New case study reveals that Training can reduce your Vulnerability to Cybercrime

Internet safety tips from the Ascentive team

New statistics published by Internet Security Awareness Training (ISAT) firm KnowBe4 indicate that formal training can substantially reduce an organization’s vulnerability to cybercrime. The findings, which are based on a case study of three KnowBe4 clients, revealed that between 26% and 45% of employees at those companies were susceptible to phishing emails. Implementation of ISAT immediately reduced that percentage by 75%; with subsequent 4-week phishing testing resulting in a close to zero phishing response rate across all three companies.

“As cyberheists continue to make headlines, it’s become clear that Small and Medium Enterprise underestimate the prevalence of cybercrime and the ability of cybercriminals to hack into their networks and bank accounts,” said Stu Sjouwerman, founder and CEO of KnowBe4. “Many executives erroneously assume that their IT departments and antivirus software will identify and block any cyberheist attempts. The fact of the matter is though, that all it takes is one employee clicking on a phishing email gives the bad guys a backdoor to your network. Cybercriminals use that weak link (employees) to bypass your antivirus software and gain full access to your systems. Our research has proven that Internet Security Awareness Training can close that hole; but organizations need to take the initiative to implement a formal, company-wide program.”

KnowBe4’s recent client case study showed that between a quarter to a half of employees were phish-prone before receiving Internet security training. If a cybercriminal had targeted any of those companies prior to their implementation of ISAT, there could have been serious implications. The initial test involved sending a simulated phishing email to employees before the first ISAT session to see how many would fall for a phishing attempt. The results were alarming; KnowBe4’s phishing statistics revealed an average 36.67% click rate among the three companies:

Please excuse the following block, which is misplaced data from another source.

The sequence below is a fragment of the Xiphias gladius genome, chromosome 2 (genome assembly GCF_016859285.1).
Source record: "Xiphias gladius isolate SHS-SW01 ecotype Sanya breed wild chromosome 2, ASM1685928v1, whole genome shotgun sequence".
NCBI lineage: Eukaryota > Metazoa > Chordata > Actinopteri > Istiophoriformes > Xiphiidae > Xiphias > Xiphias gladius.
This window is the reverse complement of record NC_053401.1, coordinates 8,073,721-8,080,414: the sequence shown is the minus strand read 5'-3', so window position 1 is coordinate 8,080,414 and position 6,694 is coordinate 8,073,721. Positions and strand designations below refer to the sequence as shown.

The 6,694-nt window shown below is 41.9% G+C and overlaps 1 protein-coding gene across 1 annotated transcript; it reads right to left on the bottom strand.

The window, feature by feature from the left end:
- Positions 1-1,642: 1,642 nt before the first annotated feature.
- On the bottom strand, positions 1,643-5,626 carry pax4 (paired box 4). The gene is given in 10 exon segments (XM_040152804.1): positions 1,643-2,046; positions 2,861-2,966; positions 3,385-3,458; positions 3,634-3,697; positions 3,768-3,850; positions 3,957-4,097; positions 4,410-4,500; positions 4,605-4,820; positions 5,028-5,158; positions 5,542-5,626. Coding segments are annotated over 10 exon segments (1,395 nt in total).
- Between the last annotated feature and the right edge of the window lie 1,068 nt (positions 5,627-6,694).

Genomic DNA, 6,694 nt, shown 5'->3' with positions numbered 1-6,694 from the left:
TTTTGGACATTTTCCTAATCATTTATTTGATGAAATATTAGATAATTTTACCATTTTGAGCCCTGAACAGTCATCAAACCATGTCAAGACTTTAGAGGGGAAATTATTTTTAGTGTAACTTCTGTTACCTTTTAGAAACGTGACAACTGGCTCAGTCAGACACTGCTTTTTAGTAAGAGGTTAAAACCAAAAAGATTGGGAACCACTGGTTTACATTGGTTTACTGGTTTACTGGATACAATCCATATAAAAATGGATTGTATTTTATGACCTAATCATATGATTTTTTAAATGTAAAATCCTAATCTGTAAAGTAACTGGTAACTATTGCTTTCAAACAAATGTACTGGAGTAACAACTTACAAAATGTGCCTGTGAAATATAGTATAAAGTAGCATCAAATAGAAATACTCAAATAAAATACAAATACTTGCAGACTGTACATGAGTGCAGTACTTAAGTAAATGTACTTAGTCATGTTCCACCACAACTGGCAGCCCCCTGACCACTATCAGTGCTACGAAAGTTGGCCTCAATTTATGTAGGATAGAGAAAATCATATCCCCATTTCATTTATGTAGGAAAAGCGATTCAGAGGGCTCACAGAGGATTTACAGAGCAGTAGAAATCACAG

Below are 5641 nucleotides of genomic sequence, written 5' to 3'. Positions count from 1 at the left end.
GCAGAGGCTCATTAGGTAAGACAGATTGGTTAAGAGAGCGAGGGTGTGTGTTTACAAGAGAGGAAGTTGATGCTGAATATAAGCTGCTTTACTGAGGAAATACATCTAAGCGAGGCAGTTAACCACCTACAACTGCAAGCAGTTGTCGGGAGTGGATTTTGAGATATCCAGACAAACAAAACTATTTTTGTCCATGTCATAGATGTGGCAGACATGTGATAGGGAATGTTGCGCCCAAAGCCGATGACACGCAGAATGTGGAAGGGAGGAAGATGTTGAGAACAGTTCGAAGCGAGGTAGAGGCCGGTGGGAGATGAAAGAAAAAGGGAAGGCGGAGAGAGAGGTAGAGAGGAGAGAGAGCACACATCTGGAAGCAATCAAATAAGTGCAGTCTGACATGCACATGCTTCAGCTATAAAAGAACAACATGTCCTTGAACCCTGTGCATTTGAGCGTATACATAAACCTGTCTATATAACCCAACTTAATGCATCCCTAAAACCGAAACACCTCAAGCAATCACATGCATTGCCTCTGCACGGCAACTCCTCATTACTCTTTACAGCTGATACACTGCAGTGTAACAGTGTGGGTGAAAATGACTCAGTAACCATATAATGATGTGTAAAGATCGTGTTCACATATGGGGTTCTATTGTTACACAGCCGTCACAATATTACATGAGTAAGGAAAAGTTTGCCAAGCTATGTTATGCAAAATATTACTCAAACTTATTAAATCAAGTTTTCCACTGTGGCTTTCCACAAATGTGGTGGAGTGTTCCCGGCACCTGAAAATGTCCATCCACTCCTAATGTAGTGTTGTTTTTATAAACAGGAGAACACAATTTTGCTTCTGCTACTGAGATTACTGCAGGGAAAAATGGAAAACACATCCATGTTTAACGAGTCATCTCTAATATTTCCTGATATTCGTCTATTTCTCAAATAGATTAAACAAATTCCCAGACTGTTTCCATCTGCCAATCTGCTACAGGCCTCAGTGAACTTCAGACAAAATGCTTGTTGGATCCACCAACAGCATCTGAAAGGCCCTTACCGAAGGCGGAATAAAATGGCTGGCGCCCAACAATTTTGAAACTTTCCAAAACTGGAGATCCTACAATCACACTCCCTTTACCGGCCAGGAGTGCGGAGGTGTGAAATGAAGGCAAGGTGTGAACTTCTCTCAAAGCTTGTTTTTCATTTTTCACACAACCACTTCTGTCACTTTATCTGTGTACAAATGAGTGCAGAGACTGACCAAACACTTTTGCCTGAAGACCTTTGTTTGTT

•   Company A (28 users):  45%

•   Company B (95 users):  39%

•   Company C (76 users):  26%

Following the preliminary free phishing security test, KnowBe4 conducted company-wide training. After that 30-minute on-line training, a series of five different simulated phishing emails were sent to users. The emails and the order in which they were sent varied by company; and the simulated phishing attacks encompassed a number of different topics, which ranged from bank account unauthorized access alerts, to Twitter notifications, to requests that appeared to be sent from the companies’ own IT departments. After the first email in the post-training test campaign, Company A’s Phish-prone percentage dropped to 28%, while Company B and Company C had a 0% click rate; resulting in an average of 9.33% across the three organizations. That represents an immediate overall 74.55% reduction in phishing susceptibility after the first training session.

Supplemental training decreased the phishing response rates even further. The second email in the campaign netted only a 7.10% response rate from Company A, while Company B and Company C held steady at 0%. Following the third email in the series, Company A had joined Company B at 0% phishing susceptibility, while Company C had a 1% response rate. The fourth email in the campaign – a message that appeared to have been sent from the companies’ own IT departments – fooled some employees at Company A (3.5%) and Company B (10%), while Company C had no clicks. By the fifth email in the test campaign, all three companies had achieve a 0% Phish-prone rate; representing a full 100% reduction in susceptibility to phishing tactics.

Sjouwerman noted that the initial pre-testing phishing response rates are indicative of phishing susceptibility among small and medium enterprises (SMEs) as a whole, making these businesses especially vulnerable to cybercrime. “The media often tend to focus on high-profile cases, like the recent hacking incidents at Sony and Lockheed Martin. Cybercriminals target smaller companies and non-profits all the time; it’s just that those cases don’t always make national news. As a result, many SMEs have a false sense of security, thinking that nobody is going to bother going after them with so many larger, more successful targets out there. The reality is that cybercriminals know SMEs are less likely to have effective security measures in place – and they’ll go anywhere they can find an easy way in. We recently published a case study about an attempted $150,000 cyberheist at a Boston branch of the United Way. If someone at the charitable organization hadn’t been especially vigilant, those funds would be in the hands of overseas criminals instead of helping local citizens in need. My point is that cybercrime can – and does – happen everywhere. That’s why Internet security awareness training is so important.”

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